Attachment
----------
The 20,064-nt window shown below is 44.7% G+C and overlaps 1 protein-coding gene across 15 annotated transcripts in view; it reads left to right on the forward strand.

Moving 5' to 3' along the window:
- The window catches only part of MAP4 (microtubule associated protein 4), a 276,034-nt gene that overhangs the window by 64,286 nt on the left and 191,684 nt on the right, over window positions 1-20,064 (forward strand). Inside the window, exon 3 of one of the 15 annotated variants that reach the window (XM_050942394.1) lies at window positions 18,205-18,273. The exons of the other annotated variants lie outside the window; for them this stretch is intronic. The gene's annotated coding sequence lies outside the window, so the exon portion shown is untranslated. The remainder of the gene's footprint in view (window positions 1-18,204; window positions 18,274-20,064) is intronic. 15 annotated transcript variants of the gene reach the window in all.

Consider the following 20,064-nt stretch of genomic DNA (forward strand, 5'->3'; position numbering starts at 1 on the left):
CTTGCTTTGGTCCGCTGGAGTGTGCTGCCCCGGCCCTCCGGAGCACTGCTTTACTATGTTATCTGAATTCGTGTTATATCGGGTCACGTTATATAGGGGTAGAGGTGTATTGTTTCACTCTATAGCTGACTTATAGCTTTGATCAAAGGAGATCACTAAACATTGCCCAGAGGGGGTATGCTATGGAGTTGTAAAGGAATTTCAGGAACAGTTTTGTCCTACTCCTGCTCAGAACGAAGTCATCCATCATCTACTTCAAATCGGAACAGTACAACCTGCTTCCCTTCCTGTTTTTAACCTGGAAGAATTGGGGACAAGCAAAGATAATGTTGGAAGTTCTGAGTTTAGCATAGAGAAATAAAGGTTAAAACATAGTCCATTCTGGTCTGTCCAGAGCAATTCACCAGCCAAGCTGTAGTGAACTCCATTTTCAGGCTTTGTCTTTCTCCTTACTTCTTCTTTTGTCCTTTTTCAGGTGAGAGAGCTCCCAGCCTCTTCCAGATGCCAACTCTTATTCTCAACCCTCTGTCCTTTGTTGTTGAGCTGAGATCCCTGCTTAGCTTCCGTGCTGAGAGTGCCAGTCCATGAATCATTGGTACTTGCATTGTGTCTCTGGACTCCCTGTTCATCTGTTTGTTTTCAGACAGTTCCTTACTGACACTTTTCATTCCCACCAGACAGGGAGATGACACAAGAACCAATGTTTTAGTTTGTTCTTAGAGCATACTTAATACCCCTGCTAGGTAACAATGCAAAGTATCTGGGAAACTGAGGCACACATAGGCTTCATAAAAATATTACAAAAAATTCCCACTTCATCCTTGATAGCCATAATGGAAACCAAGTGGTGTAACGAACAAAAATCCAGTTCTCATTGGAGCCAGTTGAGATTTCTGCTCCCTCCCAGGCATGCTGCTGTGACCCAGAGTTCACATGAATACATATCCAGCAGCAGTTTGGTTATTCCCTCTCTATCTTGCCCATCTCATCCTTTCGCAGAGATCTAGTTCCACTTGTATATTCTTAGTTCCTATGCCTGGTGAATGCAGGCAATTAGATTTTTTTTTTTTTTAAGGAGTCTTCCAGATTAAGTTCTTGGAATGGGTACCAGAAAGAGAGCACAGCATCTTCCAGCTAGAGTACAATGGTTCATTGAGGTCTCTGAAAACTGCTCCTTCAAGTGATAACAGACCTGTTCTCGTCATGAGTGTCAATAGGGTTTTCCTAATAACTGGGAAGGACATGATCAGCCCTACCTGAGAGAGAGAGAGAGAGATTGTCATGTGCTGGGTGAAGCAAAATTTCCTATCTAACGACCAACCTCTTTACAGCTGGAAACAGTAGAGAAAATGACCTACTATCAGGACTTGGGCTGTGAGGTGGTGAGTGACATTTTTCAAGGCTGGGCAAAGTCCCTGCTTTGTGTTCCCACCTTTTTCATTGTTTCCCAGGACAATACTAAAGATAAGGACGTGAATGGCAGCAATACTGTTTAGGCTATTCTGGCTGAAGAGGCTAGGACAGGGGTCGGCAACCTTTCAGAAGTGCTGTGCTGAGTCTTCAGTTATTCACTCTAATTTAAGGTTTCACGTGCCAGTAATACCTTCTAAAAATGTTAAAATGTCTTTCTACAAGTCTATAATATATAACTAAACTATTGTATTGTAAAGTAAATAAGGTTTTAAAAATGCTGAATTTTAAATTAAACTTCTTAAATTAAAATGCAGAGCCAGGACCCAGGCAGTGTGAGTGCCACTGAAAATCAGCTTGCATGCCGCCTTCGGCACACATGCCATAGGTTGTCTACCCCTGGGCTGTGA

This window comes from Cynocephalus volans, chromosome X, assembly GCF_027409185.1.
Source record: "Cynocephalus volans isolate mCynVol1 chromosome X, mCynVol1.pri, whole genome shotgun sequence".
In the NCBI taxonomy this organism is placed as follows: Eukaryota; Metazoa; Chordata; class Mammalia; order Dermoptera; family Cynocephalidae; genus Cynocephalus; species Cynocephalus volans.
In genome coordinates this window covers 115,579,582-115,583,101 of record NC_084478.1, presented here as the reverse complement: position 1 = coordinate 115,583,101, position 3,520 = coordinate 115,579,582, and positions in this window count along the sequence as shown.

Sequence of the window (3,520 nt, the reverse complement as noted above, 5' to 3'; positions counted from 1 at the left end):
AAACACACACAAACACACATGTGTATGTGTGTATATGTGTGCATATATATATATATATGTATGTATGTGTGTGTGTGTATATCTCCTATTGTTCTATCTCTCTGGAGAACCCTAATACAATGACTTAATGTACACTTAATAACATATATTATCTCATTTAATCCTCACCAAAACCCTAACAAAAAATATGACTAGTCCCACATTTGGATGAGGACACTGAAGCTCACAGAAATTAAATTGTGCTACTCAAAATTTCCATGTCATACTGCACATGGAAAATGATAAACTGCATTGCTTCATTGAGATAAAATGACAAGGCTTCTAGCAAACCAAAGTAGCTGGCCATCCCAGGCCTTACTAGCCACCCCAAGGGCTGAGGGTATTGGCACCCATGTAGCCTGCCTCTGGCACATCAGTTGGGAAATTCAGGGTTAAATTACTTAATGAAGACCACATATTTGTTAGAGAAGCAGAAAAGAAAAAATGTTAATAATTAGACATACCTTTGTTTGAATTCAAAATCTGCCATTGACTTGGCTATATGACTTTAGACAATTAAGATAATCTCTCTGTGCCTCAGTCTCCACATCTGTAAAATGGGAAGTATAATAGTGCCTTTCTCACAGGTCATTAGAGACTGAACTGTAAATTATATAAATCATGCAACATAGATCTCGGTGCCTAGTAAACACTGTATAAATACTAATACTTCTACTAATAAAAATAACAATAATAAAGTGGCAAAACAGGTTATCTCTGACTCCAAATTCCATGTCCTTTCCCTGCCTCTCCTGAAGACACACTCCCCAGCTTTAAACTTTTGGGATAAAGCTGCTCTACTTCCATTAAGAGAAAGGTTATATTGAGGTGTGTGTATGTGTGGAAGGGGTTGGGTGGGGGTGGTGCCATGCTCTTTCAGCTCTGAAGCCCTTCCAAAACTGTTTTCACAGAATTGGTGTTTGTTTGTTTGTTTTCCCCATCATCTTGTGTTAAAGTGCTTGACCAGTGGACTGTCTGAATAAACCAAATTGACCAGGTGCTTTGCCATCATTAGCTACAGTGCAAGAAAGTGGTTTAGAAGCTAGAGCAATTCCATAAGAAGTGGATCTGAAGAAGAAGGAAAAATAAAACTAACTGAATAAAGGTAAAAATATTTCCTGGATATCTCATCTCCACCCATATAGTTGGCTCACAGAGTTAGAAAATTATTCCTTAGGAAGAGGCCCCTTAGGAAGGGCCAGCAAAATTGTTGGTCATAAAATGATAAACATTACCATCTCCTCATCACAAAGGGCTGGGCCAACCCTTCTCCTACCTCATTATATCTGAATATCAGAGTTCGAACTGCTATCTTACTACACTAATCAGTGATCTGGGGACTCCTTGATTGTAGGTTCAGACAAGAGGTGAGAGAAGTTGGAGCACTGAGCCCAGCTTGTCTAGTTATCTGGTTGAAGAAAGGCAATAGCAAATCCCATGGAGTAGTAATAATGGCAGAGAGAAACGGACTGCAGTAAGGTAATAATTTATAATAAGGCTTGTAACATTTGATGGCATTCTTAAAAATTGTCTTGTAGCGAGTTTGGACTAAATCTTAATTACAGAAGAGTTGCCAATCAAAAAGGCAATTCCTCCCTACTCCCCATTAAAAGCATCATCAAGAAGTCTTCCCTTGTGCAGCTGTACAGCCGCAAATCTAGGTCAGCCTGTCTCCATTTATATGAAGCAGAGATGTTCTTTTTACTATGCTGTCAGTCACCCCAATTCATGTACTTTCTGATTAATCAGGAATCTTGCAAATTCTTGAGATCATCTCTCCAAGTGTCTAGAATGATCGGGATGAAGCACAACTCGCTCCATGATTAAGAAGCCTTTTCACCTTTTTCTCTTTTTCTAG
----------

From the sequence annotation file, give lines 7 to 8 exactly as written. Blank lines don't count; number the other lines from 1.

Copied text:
Source record: "Cynocephalus volans isolate mCynVol1 chromosome X, mCynVol1.pri, whole genome shotgun sequence".
In the NCBI taxonomy this organism is placed as follows: Eukaryota; Metazoa; Chordata; class Mammalia; order Dermoptera; family Cynocephalidae; genus Cynocephalus; species Cynocephalus volans.